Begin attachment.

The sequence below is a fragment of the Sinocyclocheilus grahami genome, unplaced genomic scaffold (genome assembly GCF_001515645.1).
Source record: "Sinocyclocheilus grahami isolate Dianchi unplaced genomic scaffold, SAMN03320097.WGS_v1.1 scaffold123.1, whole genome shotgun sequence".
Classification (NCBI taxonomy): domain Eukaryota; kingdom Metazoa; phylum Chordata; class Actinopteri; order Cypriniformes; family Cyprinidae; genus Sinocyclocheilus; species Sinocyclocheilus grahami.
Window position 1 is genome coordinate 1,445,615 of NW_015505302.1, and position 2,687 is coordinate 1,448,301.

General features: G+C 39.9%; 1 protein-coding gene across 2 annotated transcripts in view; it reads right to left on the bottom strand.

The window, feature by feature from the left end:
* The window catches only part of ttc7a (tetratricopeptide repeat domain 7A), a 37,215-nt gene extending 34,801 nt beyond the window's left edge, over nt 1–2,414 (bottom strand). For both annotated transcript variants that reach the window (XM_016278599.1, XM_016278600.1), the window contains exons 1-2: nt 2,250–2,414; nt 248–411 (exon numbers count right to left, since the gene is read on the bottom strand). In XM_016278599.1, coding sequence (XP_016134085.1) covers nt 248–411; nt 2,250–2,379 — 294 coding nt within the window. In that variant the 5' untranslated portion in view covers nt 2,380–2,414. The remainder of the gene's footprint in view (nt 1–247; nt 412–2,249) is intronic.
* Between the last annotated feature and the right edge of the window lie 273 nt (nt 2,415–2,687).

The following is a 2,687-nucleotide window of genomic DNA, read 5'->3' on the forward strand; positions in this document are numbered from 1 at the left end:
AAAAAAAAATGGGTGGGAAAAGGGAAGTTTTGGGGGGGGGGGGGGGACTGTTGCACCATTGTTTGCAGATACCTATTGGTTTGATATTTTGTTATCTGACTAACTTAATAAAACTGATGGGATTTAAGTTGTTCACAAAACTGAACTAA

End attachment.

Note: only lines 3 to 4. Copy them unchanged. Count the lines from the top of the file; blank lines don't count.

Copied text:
Classification (NCBI taxonomy): domain Eukaryota; kingdom Metazoa; phylum Chordata; class Actinopteri; order Cypriniformes; family Cyprinidae; genus Sinocyclocheilus; species Sinocyclocheilus grahami.
Window position 1 is genome coordinate 1,445,615 of NW_015505302.1, and position 2,687 is coordinate 1,448,301.